Why I love it now: I borrowed the test model we used to see if my problems still persisted, but it looks like whatever Fitbit did to the new tracker, it fixed syncing! I also have always liked their customer service when something did go wrong, so I bought a new fitness tracker. Its even better because theres in-depth sleep tracking data, you can see your texts and calls right on the screen, and you can get interchangeable bands so youre not stuck with one color or style forever.
Why I was skeptical: A bit of backstory first—every week, we have friends over for video games and drinks. And because our regular fridge is tiny, we got a mini fridge for everyone to stash their beers. There are always leftovers, so we picked up an affordable smart camera that points right at the fridge door (its glass).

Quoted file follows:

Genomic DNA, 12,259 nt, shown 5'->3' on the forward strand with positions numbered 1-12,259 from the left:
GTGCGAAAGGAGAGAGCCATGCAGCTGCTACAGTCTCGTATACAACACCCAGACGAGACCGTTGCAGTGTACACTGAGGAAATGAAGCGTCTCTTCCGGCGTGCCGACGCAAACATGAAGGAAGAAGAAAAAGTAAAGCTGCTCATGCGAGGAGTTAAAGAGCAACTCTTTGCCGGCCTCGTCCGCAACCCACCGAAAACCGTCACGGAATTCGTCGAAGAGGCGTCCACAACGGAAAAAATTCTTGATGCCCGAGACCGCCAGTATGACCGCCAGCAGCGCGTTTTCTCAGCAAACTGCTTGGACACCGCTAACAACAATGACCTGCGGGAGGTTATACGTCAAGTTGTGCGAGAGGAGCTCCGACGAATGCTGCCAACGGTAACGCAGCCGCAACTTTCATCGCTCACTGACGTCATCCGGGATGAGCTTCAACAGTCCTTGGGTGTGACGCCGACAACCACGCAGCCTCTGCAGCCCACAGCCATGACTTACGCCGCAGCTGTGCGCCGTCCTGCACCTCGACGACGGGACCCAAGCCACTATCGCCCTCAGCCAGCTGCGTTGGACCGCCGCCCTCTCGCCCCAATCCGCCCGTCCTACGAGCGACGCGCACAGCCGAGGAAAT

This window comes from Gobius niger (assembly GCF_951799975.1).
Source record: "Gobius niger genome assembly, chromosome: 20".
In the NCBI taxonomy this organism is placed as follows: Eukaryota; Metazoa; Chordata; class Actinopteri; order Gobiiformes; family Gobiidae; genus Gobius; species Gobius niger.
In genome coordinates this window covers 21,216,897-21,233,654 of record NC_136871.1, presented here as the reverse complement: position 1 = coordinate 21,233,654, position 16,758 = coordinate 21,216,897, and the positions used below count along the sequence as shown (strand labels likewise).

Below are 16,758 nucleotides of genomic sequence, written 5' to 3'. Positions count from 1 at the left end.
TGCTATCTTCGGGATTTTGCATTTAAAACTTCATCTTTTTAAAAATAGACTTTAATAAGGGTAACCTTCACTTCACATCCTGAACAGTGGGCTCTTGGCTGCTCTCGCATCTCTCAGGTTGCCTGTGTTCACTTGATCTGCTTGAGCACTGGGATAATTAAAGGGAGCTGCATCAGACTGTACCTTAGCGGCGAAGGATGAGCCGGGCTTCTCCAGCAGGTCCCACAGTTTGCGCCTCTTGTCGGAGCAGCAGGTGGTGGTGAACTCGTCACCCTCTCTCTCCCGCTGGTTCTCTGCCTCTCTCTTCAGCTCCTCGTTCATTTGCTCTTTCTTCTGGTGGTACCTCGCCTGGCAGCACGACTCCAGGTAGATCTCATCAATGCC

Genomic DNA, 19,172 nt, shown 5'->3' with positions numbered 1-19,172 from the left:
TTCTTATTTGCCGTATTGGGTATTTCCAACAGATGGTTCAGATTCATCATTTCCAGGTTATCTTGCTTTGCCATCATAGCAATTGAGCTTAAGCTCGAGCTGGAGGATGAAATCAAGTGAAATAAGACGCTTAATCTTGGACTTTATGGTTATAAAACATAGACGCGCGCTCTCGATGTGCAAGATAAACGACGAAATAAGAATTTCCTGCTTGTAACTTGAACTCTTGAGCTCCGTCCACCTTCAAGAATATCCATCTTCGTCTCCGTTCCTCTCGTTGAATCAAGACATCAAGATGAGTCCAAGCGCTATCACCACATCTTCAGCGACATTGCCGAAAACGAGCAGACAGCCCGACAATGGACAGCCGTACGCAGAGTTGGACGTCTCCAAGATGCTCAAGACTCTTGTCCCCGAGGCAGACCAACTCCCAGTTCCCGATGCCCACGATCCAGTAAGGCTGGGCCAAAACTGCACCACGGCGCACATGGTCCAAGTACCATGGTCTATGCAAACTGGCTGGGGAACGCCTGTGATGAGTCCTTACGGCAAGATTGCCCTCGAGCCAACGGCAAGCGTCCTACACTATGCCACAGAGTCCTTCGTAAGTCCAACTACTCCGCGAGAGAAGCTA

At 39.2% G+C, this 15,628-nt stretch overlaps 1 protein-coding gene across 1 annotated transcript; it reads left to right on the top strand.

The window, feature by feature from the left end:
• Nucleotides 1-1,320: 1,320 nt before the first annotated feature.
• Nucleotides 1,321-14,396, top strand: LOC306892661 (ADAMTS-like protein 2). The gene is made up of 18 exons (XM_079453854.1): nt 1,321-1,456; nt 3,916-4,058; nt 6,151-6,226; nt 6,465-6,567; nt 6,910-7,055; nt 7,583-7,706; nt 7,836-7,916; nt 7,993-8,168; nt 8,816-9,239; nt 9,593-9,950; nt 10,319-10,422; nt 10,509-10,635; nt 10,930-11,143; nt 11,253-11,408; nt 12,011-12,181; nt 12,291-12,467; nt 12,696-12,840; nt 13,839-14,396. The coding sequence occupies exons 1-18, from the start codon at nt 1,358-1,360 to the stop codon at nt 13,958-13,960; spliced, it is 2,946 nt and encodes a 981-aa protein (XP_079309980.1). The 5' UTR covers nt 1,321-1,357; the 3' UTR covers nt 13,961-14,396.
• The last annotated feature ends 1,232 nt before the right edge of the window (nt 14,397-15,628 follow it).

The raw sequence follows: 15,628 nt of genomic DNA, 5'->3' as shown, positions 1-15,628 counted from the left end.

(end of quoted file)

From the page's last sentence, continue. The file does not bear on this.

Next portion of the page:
The idea is that we can easily check and see how much beer we have so we can let folks know whether they need to pop into a liquor store before they head our way. My concern with this setup was that our friends would be able to turn on the camera feed anytime and hear us talking. That and, well, I didnt want to be in charge of managing everyone elses beer inventory.
Why I love it now: One of our friends got us a Wyze Cam, a $25 smart indoor security camera that nearly edged out our Best Value pick. It was super easy to mount, and you can easily grant anyone access to the feed, a feature not many other security cameras have. You can also disable audio in the app, so we get to keep our privacy.
As a forgetful person, I like that I can easily peek at my fridge to see if Im out of mixer or anything else for my bar. Plus, at $26, its so cheap that even if it worked half as good, such as if there was no night mode, Id still like having it.
Prices are accurate at the time of publication, but may change over time.